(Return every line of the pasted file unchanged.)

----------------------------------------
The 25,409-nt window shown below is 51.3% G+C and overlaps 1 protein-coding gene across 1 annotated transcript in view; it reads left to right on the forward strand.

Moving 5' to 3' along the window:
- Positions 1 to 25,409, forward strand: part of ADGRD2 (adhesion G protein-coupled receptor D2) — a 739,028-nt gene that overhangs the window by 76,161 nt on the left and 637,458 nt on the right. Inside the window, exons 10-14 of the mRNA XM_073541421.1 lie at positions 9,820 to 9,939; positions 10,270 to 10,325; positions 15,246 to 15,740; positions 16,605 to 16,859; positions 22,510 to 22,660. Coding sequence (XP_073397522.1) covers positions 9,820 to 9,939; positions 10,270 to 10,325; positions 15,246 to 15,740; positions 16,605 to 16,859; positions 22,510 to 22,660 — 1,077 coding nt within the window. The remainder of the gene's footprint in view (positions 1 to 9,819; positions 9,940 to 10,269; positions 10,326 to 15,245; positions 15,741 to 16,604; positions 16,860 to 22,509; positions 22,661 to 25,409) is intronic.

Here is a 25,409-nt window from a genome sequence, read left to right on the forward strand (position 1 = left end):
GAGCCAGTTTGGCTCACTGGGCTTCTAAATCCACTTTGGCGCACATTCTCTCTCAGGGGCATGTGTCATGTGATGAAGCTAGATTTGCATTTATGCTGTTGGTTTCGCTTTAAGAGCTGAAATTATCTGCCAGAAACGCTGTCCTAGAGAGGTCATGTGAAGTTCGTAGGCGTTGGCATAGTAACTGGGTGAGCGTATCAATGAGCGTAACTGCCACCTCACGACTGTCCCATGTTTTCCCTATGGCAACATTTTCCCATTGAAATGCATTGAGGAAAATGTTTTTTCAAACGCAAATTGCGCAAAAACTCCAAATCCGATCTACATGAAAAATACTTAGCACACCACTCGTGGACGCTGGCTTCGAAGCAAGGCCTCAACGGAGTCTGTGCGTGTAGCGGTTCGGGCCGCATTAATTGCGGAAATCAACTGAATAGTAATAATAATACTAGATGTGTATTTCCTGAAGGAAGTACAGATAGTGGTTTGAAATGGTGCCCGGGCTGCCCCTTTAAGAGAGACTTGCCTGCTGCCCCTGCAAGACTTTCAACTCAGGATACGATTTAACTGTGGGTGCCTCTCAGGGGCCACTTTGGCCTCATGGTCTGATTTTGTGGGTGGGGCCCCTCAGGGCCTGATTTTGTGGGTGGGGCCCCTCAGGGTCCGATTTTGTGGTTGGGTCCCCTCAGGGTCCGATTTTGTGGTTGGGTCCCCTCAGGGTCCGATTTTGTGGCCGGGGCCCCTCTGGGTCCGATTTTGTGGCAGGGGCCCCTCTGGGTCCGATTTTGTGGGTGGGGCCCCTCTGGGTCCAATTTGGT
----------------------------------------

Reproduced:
The 25,409-nt window shown below is 51.3% G+C and overlaps 1 protein-coding gene across 1 annotated transcript in view; it reads left to right on the forward strand.

Moving 5' to 3' along the window:
- Positions 1 to 25,409, forward strand: part of ADGRD2 (adhesion G protein-coupled receptor D2) — a 739,028-nt gene that overhangs the window by 76,161 nt on the left and 637,458 nt on the right. Inside the window, exons 10-14 of the mRNA XM_073541421.1 lie at positions 9,820 to 9,939; positions 10,270 to 10,325; positions 15,246 to 15,740; positions 16,605 to 16,859; positions 22,510 to 22,660. Coding sequence (XP_073397522.1) covers positions 9,820 to 9,939; positions 10,270 to 10,325; positions 15,246 to 15,740; positions 16,605 to 16,859; positions 22,510 to 22,660 — 1,077 coding nt within the window. The remainder of the gene's footprint in view (positions 1 to 9,819; positions 9,940 to 10,269; positions 10,326 to 15,245; positions 15,741 to 16,604; positions 16,860 to 22,509; positions 22,661 to 25,409) is intronic.

Here is a 25,409-nt window from a genome sequence, read left to right on the forward strand (position 1 = left end):
GAGCCAGTTTGGCTCACTGGGCTTCTAAATCCACTTTGGCGCACATTCTCTCTCAGGGGCATGTGTCATGTGATGAAGCTAGATTTGCATTTATGCTGTTGGTTTCGCTTTAAGAGCTGAAATTATCTGCCAGAAACGCTGTCCTAGAGAGGTCATGTGAAGTTCGTAGGCGTTGGCATAGTAACTGGGTGAGCGTATCAATGAGCGTAACTGCCACCTCACGACTGTCCCATGTTTTCCCTATGGCAACATTTTCCCATTGAAATGCATTGAGGAAAATGTTTTTTCAAACGCAAATTGCGCAAAAACTCCAAATCCGATCTACATGAAAAATACTTAGCACACCACTCGTGGACGCTGGCTTCGAAGCAAGGCCTCAACGGAGTCTGTGCGTGTAGCGGTTCGGGCCGCATTAATTGCGGAAATCAACTGAATAGTAATAATAATACTAGATGTGTATTTCCTGAAGGAAGTACAGATAGTGGTTTGAAATGGTGCCCGGGCTGCCCCTTTAAGAGAGACTTGCCTGCTGCCCCTGCAAGACTTTCAACTCAGGATACGATTTAACTGTGGGTGCCTCTCAGGGGCCACTTTGGCCTCATGGTCTGATTTTGTGGGTGGGGCCCCTCAGGGCCTGATTTTGTGGGTGGGGCCCCTCAGGGTCCGATTTTGTGGTTGGGTCCCCTCAGGGTCCGATTTTGTGGTTGGGTCCCCTCAGGGTCCGATTTTGTGGCCGGGGCCCCTCTGGGTCCGATTTTGTGGCAGGGGCCCCTCTGGGTCCGATTTTGTGGGTGGGGCCCCTCTGGGTCCAATTTGGT